NS Design announces WAV4 RADIUS Bass Guitar

NSDesign-Wav4 RadiusNS Design announces WAV4 RADIUS Bass Guitar

Ned Steinberger’s newest instrument offers a host of practical features

By Jon Liebman
June 9, 2015

Ned Steinberger’s acclaimed NS Design company, lauded for its wildly popular catalog of electric bowed string instruments and accessories, has announced the newest addition to its celebrated lineup: The WAV4 RADIUS Bass Guitar.

Developed with Steinberger’s trademark “headless” configuration, the WAV4 RADIUS also sports its own list of bells and whistles, including the NS Polar/EMG pickup system, Diradial body, self-clamping tuning system and advanced truss rod design.

The WAV4 features active electronics, including a 9-volt onboard pre-amp and EQ.  The two-pickup system includes a Custom EMG magnetic pickup and an NS-Design bridge-mounted Polar pickup, offering an expansive range of tone and sound variations.  The deep cutaway body provides ready access to even the highest frets.  Weighing in at a paltry 8 pounds, the bass is easy on the shoulders too.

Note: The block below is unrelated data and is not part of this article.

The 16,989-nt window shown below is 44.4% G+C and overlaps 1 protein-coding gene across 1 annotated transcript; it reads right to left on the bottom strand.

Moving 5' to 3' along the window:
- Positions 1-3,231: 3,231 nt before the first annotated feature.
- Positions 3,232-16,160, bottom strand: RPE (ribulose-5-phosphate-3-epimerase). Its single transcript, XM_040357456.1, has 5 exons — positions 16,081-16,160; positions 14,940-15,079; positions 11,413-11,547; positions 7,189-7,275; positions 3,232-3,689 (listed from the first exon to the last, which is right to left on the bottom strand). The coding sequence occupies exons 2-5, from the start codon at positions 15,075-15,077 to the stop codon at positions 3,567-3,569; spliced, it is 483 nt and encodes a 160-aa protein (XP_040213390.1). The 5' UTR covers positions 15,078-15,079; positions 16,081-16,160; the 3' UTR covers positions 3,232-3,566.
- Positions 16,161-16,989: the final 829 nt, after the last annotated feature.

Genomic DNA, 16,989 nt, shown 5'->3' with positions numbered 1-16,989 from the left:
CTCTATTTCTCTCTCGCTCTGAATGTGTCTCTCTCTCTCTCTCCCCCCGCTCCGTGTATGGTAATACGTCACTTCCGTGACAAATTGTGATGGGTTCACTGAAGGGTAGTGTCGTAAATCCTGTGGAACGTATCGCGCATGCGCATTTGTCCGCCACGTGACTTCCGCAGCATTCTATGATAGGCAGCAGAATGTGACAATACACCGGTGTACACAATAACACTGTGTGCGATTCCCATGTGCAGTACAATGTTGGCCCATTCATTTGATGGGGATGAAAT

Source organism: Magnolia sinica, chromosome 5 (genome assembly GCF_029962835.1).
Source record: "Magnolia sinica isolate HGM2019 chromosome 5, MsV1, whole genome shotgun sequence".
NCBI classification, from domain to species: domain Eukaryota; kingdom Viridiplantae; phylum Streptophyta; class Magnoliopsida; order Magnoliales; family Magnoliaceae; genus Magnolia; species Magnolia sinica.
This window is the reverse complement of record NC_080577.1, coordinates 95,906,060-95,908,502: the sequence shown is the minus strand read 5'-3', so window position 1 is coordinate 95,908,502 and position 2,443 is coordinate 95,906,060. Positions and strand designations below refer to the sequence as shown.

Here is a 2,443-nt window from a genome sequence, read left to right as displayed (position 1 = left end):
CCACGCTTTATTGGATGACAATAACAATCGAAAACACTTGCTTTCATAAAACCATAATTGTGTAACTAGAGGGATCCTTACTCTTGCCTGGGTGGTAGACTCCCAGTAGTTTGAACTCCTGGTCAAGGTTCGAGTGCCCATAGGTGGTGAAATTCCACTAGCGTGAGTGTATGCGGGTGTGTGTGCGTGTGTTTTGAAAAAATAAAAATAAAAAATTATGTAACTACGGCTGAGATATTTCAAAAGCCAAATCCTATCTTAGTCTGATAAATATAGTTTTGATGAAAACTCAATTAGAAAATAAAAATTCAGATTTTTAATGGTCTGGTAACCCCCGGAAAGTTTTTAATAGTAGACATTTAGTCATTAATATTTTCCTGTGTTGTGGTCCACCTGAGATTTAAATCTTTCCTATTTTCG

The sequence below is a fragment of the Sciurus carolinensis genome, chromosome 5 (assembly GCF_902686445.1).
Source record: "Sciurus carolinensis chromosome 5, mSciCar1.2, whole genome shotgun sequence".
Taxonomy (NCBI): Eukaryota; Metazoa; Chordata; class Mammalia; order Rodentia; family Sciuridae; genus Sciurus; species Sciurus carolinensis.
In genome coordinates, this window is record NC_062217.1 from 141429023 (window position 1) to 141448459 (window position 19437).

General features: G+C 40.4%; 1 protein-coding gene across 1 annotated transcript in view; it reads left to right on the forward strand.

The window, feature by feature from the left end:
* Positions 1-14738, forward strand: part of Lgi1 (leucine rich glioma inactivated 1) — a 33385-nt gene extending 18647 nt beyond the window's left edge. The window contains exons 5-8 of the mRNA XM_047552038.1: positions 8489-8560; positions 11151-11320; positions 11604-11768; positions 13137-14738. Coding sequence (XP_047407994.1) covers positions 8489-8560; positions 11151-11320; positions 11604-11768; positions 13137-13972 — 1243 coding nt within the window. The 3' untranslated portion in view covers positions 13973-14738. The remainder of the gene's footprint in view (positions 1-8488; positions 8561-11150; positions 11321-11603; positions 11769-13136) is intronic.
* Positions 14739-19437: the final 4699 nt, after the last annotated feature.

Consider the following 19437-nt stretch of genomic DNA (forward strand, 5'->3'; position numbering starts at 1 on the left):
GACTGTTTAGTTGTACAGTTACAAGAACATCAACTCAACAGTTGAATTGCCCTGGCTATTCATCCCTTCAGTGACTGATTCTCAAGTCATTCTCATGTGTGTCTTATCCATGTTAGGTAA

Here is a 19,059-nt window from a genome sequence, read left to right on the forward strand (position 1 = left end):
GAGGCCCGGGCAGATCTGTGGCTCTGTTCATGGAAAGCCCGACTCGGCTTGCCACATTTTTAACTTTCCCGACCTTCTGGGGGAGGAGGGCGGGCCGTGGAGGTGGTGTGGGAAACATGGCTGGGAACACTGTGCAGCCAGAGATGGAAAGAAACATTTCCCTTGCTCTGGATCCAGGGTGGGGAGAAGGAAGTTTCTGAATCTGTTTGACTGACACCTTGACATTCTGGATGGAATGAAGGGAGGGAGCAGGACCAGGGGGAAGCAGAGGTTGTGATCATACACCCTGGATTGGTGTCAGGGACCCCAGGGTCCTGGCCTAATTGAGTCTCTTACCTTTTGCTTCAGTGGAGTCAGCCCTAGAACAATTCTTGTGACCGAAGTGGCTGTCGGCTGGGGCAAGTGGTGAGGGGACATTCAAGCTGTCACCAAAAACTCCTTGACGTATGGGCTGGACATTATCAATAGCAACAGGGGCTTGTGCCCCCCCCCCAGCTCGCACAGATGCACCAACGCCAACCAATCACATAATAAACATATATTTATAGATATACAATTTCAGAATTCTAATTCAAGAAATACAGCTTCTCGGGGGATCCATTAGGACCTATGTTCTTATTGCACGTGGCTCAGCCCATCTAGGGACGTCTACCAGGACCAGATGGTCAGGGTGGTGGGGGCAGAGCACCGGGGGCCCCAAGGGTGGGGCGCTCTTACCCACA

The WAV4 is set for release in June, with a price tag of $1,199.

wav_radius_crimsonNS Design WAV4 RADIUS Bass Guitar specifications:
●      Overall length – 41.5”
●      Body length – 20.8”
●      Frets – 24
●      Neck scale – 34”
●      Neck radius – 15”
●      Weight – 8.0 lbs.
●      Bridge spacing – 19 mm
●      Nut width – 1.60”
●      12th fret width – 2.19”
●      Power supply – 9V
●      Available colors – Matte Black, Metallic Crimson, Metallic Cobalt
●      Standard strings: D’Addario EXL170 Nickel Round Wound

For more information, visit NS Design’s website.

 

See the following FBPO interviews and features with NS Design artists:

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1 Comment


  • Not sure about that 1-piece bridge. I can see all sorts of intonation problems cropping up without individually adjustable saddles. Sure, it can work with an acoustic guitar, but a precision instrument like an electric bass may not be as straightforward, especially if you vary string gauges on string changes. I could be wrong… What do you luthiers think?

    Reply

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